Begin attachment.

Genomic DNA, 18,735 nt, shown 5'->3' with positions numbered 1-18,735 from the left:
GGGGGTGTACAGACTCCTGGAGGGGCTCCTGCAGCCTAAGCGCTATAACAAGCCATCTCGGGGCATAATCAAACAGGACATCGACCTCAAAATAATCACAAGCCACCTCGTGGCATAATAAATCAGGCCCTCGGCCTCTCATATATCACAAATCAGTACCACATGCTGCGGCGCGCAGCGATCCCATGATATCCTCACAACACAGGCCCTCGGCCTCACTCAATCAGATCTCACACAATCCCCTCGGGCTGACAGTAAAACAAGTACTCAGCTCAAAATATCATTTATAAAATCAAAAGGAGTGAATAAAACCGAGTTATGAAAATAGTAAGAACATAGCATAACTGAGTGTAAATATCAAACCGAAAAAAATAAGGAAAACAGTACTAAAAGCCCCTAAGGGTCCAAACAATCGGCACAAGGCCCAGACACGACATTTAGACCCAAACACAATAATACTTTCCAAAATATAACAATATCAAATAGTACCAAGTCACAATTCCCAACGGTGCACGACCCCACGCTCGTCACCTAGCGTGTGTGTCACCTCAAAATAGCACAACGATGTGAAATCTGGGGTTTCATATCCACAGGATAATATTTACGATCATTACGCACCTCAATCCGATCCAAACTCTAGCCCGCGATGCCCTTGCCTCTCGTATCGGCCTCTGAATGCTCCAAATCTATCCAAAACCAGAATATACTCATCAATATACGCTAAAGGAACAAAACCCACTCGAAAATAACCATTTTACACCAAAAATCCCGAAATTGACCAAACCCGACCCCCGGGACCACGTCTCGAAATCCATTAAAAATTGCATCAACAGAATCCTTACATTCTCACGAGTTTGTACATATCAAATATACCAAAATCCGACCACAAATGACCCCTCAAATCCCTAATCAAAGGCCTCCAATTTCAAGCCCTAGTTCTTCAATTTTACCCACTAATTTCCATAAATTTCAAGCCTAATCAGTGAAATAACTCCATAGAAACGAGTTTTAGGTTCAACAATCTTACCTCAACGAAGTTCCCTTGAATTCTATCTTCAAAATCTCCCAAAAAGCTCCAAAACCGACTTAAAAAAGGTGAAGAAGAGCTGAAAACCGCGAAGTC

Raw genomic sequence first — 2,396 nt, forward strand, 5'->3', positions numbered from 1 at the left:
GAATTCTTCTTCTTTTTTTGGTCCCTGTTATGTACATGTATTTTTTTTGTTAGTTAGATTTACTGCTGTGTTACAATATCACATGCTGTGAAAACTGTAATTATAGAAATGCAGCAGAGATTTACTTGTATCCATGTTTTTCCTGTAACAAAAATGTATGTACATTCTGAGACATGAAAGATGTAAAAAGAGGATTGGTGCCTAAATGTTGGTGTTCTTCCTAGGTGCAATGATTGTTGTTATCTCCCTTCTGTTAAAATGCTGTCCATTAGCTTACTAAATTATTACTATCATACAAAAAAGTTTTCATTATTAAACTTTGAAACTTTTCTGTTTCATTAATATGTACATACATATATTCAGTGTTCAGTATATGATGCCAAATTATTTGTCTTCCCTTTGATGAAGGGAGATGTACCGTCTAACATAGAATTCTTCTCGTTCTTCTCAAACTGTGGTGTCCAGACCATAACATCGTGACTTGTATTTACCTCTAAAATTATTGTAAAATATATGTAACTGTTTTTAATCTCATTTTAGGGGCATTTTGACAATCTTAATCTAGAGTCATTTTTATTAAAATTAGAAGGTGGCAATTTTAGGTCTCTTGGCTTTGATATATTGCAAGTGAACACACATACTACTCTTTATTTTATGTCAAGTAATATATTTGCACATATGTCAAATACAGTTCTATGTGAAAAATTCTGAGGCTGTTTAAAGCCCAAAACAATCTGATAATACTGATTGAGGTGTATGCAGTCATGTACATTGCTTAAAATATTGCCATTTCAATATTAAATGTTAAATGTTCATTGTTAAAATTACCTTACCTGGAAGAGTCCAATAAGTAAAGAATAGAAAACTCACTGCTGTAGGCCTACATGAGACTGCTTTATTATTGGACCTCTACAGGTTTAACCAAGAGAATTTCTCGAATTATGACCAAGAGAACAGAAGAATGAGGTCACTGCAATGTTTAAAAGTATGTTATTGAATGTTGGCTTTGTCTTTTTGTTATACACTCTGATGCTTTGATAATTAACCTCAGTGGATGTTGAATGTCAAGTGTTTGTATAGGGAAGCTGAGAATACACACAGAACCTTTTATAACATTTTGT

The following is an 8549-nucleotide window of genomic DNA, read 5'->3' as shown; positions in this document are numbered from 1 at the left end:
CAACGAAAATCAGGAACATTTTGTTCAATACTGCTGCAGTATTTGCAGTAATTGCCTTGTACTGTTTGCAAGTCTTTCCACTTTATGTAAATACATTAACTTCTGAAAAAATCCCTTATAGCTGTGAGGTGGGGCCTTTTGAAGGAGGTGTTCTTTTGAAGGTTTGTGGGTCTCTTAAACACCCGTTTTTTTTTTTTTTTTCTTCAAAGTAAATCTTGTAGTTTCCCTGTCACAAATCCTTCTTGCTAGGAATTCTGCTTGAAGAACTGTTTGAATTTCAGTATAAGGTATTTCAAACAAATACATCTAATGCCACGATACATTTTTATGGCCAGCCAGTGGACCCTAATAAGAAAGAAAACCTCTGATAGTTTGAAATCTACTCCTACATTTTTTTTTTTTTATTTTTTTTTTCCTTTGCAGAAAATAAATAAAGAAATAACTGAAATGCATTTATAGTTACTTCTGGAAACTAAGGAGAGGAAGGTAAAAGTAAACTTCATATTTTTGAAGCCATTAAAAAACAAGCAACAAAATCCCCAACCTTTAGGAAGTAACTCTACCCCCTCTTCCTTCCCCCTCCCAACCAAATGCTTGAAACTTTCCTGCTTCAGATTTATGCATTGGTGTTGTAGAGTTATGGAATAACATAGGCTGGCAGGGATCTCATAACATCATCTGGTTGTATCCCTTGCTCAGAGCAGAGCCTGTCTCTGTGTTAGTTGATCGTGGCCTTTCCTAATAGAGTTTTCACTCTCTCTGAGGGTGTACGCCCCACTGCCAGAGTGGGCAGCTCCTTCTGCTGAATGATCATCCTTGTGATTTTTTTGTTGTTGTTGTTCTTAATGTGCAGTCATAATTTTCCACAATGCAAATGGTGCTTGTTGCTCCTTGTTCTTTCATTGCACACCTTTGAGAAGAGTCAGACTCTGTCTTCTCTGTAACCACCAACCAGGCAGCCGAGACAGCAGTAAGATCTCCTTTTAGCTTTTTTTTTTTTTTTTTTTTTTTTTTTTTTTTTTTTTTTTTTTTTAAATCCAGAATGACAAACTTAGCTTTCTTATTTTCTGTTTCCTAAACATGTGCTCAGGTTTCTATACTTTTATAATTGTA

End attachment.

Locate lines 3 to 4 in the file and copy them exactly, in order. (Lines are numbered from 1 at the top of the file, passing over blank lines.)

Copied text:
Raw genomic sequence first — 2,396 nt, forward strand, 5'->3', positions numbered from 1 at the left:
GAATTCTTCTTCTTTTTTTGGTCCCTGTTATGTACATGTATTTTTTTTGTTAGTTAGATTTACTGCTGTGTTACAATATCACATGCTGTGAAAACTGTAATTATAGAAATGCAGCAGAGATTTACTTGTATCCATGTTTTTCCTGTAACAAAAATGTATGTACATTCTGAGACATGAAAGATGTAAAAAGAGGATTGGTGCCTAAATGTTGGTGTTCTTCCTAGGTGCAATGATTGTTGTTATCTCCCTTCTGTTAAAATGCTGTCCATTAGCTTACTAAATTATTACTATCATACAAAAAAGTTTTCATTATTAAACTTTGAAACTTTTCTGTTTCATTAATATGTACATACATATATTCAGTGTTCAGTATATGATGCCAAATTATTTGTCTTCCCTTTGATGAAGGGAGATGTACCGTCTAACATAGAATTCTTCTCGTTCTTCTCAAACTGTGGTGTCCAGACCATAACATCGTGACTTGTATTTACCTCTAAAATTATTGTAAAATATATGTAACTGTTTTTAATCTCATTTTAGGGGCATTTTGACAATCTTAATCTAGAGTCATTTTTATTAAAATTAGAAGGTGGCAATTTTAGGTCTCTTGGCTTTGATATATTGCAAGTGAACACACATACTACTCTTTATTTTATGTCAAGTAATATATTTGCACATATGTCAAATACAGTTCTATGTGAAAAATTCTGAGGCTGTTTAAAGCCCAAAACAATCTGATAATACTGATTGAGGTGTATGCAGTCATGTACATTGCTTAAAATATTGCCATTTCAATATTAAATGTTAAATGTTCATTGTTAAAATTACCTTACCTGGAAGAGTCCAATAAGTAAAGAATAGAAAACTCACTGCTGTAGGCCTACATGAGACTGCTTTATTATTGGACCTCTACAGGTTTAACCAAGAGAATTTCTCGAATTATGACCAAGAGAACAGAAGAATGAGGTCACTGCAATGTTTAAAAGTATGTTATTGAATGTTGGCTTTGTCTTTTTGTTATACACTCTGATGCTTTGATAATTAACCTCAGTGGATGTTGAATGTCAAGTGTTTGTATAGGGAAGCTGAGAATACACACAGAACCTTTTATAACATTTTGT